Well, McCoy hasn’t claimed ignorance of the investigation. In fact, to my knowledge, Mc-Coy hadn’t said anything at all about Soares’ decision to pay himself $22,308 from state Aid to Prosecution grant money provided to boost staff retention and morale.

But on Monday, his spokesperson, Mary Rozak, responded forcefully to Soares’ accusation and provided a detailed timeline showing the county’s process at work.

“This is not political, and this is not a political hit,” Rozak said, adding that McCoy knew there was an issue requiring the hiring of outside counsel but did not know specifics. “There’s a process, and we followed the process… Is the DA suggesting that if you know of impropriety you can’t report it because it’s always going to be political? That makes no sense.”

Rizzo, meanwhile, told me she “didn’t talk to Dan McCoy at all” and said Soares is “deflecting.”

“I’m not involved in any conspiracy,” Rizzo added. “I’m a comptroller, and that’s what I’ve got to focus on.”

The broader, more important question is whether Soares did something wrong. If granting himself the bonus money was improper or even illegal, as the outside legal review suggested, few will grant the district attorney much sympathy, political hit or not.

If you think you have political enemies, it’s wise not to hand them ammunition.

Soares, though, insists he didn’t do anything wrong, despite having pledged to give the money back. In a County Legislature hearing last week, he and some lawmakers suggested that questions regarding the money could have been handled with a few congenial phone calls and without the drama and fuss.

That sounded a bit too chummy to me — and even worse to Rozak.

“Excuse me, but what is that? That’s a cover-up,” she said. “That’s a violation of the public trust.”

Those of you unfamiliar with Albany County might be surprised to learn that all the major players in this story are Democrats. This is intra-party warfare.

Soares maintains that he was targeted because of his loud opposition to elements of bail reform and other changes by Democrats to the state’s criminal justice statutes. Regarding McCoy, he said: “There are issues regarding personnel that go back a number of years… I can’t be specific about those issues, but it’s safe to say there is lingering animosity.”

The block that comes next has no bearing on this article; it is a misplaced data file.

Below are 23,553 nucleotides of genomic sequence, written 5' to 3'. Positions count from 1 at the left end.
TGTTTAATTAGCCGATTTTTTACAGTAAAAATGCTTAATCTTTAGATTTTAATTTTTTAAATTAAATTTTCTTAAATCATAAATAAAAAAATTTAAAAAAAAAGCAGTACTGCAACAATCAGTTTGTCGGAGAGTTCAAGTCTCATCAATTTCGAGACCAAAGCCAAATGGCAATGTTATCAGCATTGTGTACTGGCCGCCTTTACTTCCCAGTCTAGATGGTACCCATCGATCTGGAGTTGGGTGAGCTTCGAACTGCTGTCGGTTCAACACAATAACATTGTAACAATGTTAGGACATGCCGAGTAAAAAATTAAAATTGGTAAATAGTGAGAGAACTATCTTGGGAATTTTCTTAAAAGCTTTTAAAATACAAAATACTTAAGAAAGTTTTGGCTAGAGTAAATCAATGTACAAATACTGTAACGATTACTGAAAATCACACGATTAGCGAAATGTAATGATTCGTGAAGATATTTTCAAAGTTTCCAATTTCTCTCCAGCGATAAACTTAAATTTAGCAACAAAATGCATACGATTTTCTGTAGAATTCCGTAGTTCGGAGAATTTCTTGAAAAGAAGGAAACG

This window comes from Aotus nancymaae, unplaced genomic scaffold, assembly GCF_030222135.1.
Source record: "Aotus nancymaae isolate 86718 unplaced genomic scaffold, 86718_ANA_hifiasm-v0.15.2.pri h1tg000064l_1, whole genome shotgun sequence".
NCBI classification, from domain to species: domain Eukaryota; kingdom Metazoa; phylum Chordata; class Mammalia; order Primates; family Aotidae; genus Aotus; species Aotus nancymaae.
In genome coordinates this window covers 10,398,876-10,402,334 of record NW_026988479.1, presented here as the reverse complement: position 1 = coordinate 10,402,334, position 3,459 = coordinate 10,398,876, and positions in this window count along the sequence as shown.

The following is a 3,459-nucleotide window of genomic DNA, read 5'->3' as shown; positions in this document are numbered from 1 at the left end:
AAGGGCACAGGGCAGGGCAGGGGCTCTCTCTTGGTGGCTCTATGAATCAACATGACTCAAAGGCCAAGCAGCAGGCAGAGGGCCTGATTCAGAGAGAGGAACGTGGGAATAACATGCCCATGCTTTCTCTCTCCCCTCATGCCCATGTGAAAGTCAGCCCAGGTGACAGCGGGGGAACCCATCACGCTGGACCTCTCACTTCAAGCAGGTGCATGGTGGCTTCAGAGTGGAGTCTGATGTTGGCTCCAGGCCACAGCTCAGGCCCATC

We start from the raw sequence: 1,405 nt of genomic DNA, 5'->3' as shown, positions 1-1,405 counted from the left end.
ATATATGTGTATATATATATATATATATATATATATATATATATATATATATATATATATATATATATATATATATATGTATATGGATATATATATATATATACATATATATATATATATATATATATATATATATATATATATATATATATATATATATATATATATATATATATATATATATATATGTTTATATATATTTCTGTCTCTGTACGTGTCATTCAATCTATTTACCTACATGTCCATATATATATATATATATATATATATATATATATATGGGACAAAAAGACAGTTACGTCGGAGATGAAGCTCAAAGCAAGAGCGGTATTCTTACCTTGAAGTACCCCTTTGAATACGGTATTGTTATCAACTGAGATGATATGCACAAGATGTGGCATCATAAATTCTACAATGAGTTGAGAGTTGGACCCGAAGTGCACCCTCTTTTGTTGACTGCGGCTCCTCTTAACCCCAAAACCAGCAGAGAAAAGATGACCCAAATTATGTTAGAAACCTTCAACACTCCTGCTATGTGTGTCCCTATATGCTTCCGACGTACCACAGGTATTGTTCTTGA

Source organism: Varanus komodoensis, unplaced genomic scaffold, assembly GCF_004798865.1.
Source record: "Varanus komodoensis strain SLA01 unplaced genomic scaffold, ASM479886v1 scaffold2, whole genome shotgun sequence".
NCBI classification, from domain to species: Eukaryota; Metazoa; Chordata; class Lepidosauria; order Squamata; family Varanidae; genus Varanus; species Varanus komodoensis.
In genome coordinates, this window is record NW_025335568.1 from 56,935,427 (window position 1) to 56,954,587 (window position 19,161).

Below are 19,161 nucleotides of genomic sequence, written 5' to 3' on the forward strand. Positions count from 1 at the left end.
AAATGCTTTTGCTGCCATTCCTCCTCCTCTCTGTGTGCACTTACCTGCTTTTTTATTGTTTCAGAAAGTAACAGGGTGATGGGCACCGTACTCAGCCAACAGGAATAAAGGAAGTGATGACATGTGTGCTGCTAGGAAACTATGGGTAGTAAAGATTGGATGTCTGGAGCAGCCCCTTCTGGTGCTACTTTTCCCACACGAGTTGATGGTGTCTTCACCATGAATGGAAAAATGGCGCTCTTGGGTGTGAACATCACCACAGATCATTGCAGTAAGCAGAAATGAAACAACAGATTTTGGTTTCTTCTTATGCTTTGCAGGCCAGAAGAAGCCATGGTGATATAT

For what it’s worth, I think the bonuses are indefensible — an egregious error in judgment, particularly from a district attorney who, with a base salary of more than $200,000, was already the county’s highest-paid elected official.

But will they matter? Will they cost Soares his job?

Soares was a reelection shoe-in a month ago, lacking an opponent, but that’s changed. Attorney Lee Kindlon has entered the Democratic primary, creating a replay of the 2012 race, which Soares won handily.

For Soares, then, the scenario could be worse. Though the bonuses apparently cost him the party’s endorsement, Soares can rest easier knowing Kindlon also didn’t get it. Nobody did, which would seem to leave Soares in decent electoral shape.

Barring additional revelations or criminal charges, here’s betting the bonuses will play a relatively small role in the coming election. The consequential topics will be crime, bail reform and quality-of-life issues central to the lives of voters.

“The violence and all the murders in Albany?” Kindlon said. “(Soares) owns that and blaming others can only get you so far.”